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Title: Mental state representation in schizophrenia.
Author: Pickup, Graham John.
ISNI:       0000 0001 3490 142X
Awarding Body: University College London (University of London)
Current Institution: University College London (University of London)
Date of Award: 1997
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From a literature review, it was concluded that schizophrenia primarily involves deficits in conscious, controlled processing. This was shown to be compatible with Frith's (1992) neuropsychological model of impaired metarepresentation in the disorder. There is strong evidence that patients with paranoid symptoms or behavioural signs have deficits in the representation of others' mental states ('theory of mind'; ToM), but two recent studies have produced conflicting results. Those findings were reconciled in the first study of the thesis, which showed that, on false belief tasks, patients have intact first-order ToM, but specific impairments at the second-order level. This was later confirmed using a 'hints' test of ToM. The results were contrasted with the case of autism. On a spatial reversal test of executive function, schizophrenics with behavioural signs made more perseverative errors than controls. No correlations appeared between ToM and executive function for any of the schizophrenic symptom groups. This was contrasted with the case of autism, and it was suggested that schizophrenia involves late-occurring, independent deficits in separate metarepresentational domains. It was argued that Frith's model of schizophrenia can be extended to include impaired representation of own knowledge, explaining the deficient use of context in the disorder. Some evidence was obtained that patients with primarily behavioural signs are impaired at naming objects in a picture context; this ability was unrelated to ToM, consistent with independent deficits in separate metarepresentational domains. It was suggested that 'weak central coherence' in autism may also reflect impaired representation of own knowledge, and some evidence was obtained that (like autistics), symptomatic schizophrenics show facilitation on embedded figures tests. Schizophrenic patients performed the same as controls, however, on an illusions task. For patients with behavioural signs, embedded figures accuracy was inversely related to the ability to name objects in a picture context, and it was argued that this supported task analyses suggesting a common cognitive process.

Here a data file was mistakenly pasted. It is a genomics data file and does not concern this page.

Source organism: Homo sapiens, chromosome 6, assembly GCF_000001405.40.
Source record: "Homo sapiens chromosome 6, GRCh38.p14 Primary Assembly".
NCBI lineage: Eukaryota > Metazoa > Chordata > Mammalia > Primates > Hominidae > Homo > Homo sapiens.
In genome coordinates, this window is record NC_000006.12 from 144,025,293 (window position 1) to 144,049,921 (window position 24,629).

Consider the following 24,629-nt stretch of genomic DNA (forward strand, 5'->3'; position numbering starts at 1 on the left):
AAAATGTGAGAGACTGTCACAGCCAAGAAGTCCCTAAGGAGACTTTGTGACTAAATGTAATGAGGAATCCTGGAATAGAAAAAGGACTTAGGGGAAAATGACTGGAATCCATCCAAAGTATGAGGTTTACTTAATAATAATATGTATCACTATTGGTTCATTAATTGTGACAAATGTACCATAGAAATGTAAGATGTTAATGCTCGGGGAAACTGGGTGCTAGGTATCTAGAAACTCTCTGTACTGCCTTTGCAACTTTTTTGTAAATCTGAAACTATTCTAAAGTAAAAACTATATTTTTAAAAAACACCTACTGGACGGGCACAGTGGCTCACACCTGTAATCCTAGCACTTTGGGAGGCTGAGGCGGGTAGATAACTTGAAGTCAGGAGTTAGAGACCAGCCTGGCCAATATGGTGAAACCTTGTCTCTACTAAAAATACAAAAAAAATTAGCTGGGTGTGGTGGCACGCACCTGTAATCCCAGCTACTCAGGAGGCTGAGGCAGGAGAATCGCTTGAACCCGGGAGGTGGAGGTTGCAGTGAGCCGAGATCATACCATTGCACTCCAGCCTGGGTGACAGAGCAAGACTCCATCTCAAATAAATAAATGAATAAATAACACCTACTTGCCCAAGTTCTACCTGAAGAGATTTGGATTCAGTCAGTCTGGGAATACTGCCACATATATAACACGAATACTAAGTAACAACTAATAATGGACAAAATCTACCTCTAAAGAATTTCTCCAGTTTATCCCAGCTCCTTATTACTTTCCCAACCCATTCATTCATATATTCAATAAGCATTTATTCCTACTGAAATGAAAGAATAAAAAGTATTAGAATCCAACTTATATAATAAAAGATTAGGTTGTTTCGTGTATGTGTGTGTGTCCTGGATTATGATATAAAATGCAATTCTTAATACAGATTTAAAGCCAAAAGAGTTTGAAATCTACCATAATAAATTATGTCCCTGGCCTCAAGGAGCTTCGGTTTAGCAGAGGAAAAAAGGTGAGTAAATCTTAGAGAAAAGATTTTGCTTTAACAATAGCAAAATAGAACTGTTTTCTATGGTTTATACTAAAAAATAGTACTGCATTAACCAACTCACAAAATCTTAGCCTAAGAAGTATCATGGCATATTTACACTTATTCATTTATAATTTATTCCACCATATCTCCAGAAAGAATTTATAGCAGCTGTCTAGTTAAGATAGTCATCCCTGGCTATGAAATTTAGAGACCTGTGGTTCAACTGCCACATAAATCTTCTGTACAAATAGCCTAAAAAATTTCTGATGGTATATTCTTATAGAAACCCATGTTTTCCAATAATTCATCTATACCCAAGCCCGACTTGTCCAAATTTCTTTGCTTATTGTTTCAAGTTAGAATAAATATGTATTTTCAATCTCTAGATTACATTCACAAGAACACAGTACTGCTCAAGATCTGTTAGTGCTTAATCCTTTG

Supervisor: Not available Sponsor: Not available
Qualification Name: Thesis (Ph.D.) Qualification Level: Doctoral
EThOS ID:  DOI: Not available
Keywords: Psychology